Some of the first defaults have emerged on commercial mortgages securitized since the financial crisis, and they are primarily loans on multifamily properties.

Nine loans totaling $74.9 million defaulted last year on CMBS deals issued between 2010 and 2013. Seven loans comprising 76% of total CMBS 2.0 defaults were secured by multifamily properties, according to a Fitch Ratings report.

However the defaults were related to “idiosyncratic events such as tenant bankruptcies or sponsors with financial troubles" and don't signal the start of "prolonged rising defaults,” the report stated.

Three of the loans making up nearly 40% of the total CMBS 2.0 defaults shared the same sponsor. The remaining multifamily defaults occurred on loans which showed adequate property-level performance, but with consistently late with payments, indicating potential financial issues with the sponsors.

"The largest CMBS 2.0 default occurred when a major office tenant vacated before their lease expired,’ Fitch director Brook Sutherland stated in a press release accompanying the report. "The multifamily CMBS defaults were mostly on smaller properties that, despite adequate property performance, were chronically late with payments possibly because of organizational problems at the sponsor level."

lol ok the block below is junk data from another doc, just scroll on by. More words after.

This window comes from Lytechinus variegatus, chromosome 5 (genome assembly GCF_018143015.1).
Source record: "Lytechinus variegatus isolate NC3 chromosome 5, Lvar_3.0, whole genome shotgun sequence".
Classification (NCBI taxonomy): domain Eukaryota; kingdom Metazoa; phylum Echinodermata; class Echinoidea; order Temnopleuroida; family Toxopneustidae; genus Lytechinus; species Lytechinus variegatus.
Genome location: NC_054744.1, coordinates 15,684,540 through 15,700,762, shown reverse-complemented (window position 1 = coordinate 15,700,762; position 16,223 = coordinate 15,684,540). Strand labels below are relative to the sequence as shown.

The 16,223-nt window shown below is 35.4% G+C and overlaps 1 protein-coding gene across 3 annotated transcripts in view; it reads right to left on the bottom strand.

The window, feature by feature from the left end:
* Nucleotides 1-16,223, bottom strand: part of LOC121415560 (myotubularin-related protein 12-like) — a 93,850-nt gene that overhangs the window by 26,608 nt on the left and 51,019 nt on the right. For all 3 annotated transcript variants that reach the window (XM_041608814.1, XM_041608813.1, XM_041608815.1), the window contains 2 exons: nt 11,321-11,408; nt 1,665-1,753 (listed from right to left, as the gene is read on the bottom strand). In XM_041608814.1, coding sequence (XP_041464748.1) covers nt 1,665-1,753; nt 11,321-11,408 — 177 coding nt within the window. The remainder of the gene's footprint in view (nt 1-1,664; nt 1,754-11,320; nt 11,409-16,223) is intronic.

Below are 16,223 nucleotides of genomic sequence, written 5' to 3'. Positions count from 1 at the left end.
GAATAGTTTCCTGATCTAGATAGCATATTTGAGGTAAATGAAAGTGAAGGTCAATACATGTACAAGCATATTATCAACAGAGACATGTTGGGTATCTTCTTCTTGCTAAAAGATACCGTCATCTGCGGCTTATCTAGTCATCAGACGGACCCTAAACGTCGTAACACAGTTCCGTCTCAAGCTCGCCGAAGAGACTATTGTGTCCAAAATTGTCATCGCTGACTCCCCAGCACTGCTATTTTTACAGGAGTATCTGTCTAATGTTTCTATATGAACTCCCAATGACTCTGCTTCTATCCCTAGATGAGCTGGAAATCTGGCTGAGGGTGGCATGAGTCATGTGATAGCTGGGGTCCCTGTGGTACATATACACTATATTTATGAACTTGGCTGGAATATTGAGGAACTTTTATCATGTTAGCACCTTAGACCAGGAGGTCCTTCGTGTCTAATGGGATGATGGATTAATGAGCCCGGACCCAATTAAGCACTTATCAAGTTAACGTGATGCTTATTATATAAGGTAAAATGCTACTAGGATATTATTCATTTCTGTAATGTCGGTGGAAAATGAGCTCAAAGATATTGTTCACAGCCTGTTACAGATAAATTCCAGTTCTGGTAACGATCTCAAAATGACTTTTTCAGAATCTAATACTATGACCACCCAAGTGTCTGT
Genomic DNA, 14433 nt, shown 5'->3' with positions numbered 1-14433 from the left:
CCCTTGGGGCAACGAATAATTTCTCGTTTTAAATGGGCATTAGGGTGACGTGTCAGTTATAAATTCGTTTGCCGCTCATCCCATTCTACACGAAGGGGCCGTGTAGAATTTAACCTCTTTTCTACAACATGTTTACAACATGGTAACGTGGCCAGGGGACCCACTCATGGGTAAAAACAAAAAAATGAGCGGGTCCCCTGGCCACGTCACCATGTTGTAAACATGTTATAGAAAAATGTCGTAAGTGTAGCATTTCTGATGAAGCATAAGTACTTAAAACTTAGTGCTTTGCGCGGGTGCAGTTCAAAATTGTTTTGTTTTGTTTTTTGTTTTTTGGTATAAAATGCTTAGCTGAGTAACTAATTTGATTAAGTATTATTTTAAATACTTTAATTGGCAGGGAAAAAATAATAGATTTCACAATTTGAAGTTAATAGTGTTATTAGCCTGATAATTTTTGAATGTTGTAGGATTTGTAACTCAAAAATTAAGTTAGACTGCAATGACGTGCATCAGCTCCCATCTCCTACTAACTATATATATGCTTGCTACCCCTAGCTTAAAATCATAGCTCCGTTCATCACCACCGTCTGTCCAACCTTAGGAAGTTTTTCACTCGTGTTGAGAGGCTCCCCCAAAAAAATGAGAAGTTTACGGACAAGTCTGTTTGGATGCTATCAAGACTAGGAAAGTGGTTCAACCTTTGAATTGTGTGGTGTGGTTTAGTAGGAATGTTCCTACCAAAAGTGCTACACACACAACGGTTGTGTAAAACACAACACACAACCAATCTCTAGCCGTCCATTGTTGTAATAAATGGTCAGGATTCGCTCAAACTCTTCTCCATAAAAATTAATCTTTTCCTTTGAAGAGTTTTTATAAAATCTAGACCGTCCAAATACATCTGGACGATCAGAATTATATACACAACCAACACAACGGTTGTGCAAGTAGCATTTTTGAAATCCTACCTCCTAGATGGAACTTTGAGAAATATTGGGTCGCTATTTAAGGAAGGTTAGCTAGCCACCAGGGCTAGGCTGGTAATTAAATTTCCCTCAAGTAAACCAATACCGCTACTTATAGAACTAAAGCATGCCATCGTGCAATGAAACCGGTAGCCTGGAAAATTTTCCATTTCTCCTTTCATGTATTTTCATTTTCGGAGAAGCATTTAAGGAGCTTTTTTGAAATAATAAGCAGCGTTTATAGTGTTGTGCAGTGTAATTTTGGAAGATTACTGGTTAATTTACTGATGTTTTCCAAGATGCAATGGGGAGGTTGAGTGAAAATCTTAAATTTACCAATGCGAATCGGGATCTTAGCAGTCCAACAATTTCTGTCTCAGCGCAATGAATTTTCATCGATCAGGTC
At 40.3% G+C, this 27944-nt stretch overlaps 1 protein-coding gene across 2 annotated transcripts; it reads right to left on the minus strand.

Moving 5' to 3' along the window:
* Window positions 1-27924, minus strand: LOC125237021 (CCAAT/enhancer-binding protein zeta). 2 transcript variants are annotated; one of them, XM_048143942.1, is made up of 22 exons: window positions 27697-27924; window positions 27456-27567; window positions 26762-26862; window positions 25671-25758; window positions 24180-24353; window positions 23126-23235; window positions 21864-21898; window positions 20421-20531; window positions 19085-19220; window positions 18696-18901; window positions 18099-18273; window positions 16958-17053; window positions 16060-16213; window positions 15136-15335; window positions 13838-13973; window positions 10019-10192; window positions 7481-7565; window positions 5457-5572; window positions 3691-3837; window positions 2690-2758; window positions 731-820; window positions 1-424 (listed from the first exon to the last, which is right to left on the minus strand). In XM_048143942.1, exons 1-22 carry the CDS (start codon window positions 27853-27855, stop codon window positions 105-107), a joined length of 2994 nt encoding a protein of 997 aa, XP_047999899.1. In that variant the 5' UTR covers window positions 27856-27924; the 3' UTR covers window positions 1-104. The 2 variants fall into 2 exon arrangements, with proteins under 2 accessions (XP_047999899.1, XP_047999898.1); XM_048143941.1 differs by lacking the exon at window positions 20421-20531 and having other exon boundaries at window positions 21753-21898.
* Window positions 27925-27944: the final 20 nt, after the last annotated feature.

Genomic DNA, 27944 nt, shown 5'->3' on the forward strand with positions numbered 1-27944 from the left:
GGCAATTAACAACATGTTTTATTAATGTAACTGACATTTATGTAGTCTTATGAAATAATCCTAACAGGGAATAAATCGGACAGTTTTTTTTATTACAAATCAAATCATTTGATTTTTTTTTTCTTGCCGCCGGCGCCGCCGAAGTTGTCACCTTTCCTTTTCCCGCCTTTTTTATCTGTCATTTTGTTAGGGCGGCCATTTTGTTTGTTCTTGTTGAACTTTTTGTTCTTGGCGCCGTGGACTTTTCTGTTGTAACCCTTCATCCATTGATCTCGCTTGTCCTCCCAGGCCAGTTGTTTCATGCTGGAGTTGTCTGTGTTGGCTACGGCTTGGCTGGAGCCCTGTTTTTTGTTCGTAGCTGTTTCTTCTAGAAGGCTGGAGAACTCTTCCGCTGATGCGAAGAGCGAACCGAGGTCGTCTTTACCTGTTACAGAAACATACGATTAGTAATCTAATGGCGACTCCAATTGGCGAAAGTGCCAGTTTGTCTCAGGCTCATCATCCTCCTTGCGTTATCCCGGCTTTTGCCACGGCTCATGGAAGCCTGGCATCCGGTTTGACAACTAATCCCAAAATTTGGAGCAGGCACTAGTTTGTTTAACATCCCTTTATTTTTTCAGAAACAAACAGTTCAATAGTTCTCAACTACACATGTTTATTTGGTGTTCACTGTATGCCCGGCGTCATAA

Another 12 CMBS loans totaling $157.5 million were transferred to special servicing but did not default.

After the financial crisis, lenders tightened underwriting on commercial mortgages, and this has helped keep defaults on securitizations below pre-crisis levels. According to the report, the average annual default rate for CMBS 2.0 comes in at less than 0.02%. By comparison the average annual default rate for CMBS 1.0, excluding the 2005–2007 vintages, is approximately 0.7% in the first three years of loan seasoning.

A spike in interest rates remains the biggest risk for CMBS 2.0 vintage, however.  “If interest rates are substantially higher when the CMBS loan matures, refinancing is likely to be more difficult unless there is some appreciation in cash flow,” said Sutherland.

In the chart below Fitch lists the loans that defaulted and the securitization conduit pools the loans pertain to.

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